Sergio Leone Poster

Trivia (38)

Composer Ennio Morricone has said that Leone asked him to compose a film's music before the start of principal photography - contrary to normal practice. He would then play the music to the actors during takes to enhance their performance.

Was very insecure about the films he made and every film he made was almost his last. Between Duck, You Sucker! (1971) and Once Upon a Time in America (1984) he produced several films and directed several commercials. He also did some uncredited directing work on some of the films he produced. Before his death he planned on making a film called The 900 Days about the siege on Leningrad. He was able to get $100 million in financing without even having written a script and he planned to cast Robert De Niro.

Started many feuds with his collaborators - Sergio Donati, for not being credited for co-writing The Good, the Bad and the Ugly (1966); Luciano Vincenzoni; and Tonino Valerii, whom he usurped on the set of My Name Is Nobody (1973) by directing many scenes of that film.

Was often noted to embellish events that occurred on the sets of his films, as noted by many of his collaborators.

Although they did not work together until 1964, as children Leone and composer Ennio Morricone were classmates.

He had two daughters, Francesca Leone and Raffaella Leone, and a son, Andrea Leone. Francesca appeared in her father's For a Few Dollars More (1965) as a baby. Both girls were reportedly among the extras in Flagstone in Once Upon a Time in the West (1968). For Leone's final film, Once Upon a Time in America (1984), Francesca was given a bit part and Raffaella was credited as Assistant Costume Designer.

Clint Eastwood was amused by Leone's on-set behavior during their collaborations, having called the short, heavy Leone "Yosemite Sam" for his over-the-top temper and attempts to act like a cowboy through his thick Italian accent.

Was voted the 41st Greatest Director of all time by Entertainment Weekly, having directed only 11 films.

When he made Once Upon a Time in the West (1968), his stylistic influence switched from the more frenetic pace of Hollywood westerns (which he put on hyper-drive for the "Dollars" trilogy with Clint Eastwood) to the slower, tenser style of Japanese samurai films, mainly those of Akira Kurosawa.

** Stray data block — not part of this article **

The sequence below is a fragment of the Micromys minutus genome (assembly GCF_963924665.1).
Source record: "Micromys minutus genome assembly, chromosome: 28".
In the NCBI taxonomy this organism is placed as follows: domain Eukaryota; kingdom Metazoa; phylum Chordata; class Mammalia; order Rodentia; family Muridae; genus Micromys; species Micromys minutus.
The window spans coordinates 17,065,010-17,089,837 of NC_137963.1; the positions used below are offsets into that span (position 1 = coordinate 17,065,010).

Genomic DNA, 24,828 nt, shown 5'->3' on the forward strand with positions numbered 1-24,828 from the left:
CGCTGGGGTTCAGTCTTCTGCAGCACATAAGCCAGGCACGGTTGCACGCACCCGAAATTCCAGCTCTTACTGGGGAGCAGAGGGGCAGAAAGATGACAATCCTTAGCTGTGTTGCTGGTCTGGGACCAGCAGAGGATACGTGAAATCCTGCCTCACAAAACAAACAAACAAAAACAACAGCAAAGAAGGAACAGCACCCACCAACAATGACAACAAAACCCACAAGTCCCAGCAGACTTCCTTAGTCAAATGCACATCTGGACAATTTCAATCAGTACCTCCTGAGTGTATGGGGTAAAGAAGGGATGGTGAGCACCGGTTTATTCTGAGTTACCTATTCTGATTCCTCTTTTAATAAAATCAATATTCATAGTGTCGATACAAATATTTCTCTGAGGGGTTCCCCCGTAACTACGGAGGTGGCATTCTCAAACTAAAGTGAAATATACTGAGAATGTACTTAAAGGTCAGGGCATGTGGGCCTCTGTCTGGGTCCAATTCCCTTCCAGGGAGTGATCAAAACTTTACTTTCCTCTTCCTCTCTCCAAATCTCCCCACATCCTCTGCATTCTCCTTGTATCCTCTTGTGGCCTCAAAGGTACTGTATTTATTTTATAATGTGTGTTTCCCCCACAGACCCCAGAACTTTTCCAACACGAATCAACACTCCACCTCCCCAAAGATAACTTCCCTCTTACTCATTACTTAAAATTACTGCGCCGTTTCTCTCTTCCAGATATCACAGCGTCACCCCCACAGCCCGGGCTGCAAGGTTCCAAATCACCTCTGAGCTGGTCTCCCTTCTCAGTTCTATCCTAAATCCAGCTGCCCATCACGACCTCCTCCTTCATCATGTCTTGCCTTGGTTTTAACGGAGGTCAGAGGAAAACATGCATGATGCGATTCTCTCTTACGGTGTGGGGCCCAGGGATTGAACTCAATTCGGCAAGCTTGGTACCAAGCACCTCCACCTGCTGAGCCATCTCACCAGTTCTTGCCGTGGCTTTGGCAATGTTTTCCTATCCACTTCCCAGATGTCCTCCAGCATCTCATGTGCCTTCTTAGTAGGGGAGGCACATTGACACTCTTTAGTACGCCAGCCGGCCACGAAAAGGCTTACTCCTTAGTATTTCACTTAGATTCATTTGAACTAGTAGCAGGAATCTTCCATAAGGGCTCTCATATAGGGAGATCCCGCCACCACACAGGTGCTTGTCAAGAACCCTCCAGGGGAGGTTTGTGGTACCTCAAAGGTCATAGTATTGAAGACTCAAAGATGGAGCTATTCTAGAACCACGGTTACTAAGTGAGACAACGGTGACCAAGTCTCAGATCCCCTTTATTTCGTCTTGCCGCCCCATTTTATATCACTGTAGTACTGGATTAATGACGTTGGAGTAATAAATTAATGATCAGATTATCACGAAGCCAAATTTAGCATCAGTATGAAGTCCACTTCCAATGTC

He died at the age of 60 from a heart attack, which was most likely resulted from his eating habits. He had an infamous love for food and gained weight throughout his life until he was borderline obese in the 1980s.

Biography in: John Wakeman, editor. "World Film Directors, Volume Two, 1945- 1985". Pages 577-581. New York: The H.W. Wilson Company, 1988.

Son of director Roberto Roberti.

Son of Bice Valerian, father of Francesca Leone, Andrea Leone and Raffaella Leone.

Famously feuded with director Peter Bogdanovich over the directing reigns of Duck, You Sucker! (1971) - Leone claimed that Bogdanovich was fearful of such a large production and backed out at the last minute. Bogdonavich stands by the story that Leone hired him as a patsy, as he wanted to direct the film all along.

His favorite actor from childhood was Henry Fonda, who was offered a role in every one of Leone's early Westerns. After Fonda finally worked with him on Once Upon a Time in the West (1968), he returned the compliment, later citing that film as his favorite role.

His favorite movies were reportedly (in no particular order) Yojimbo (1961), Warlock (1959), The Man Who Shot Liberty Valance (1962), High Noon (1952), Shane (1953), and Vera Cruz (1954).

Aside from saying 'Goodbye', Sergio Leone never spoke a word of English and always relied on a translator when talking to American actors. According to an interview with Eli Wallach, he spoke to Sergio in broken up French and discovered he is fluent in the language. This is how he communicated to Sergio Leone when shooting The Good, the Bad and the Ugly (1966) ("The Good, the Bad and the Ugly").

Member of the 'Official Competition' jury at the 24th Cannes International Film Festival in 1971.

Member of the 'Official Competition' jury at the 28th Berlin International Film Festival in 1978.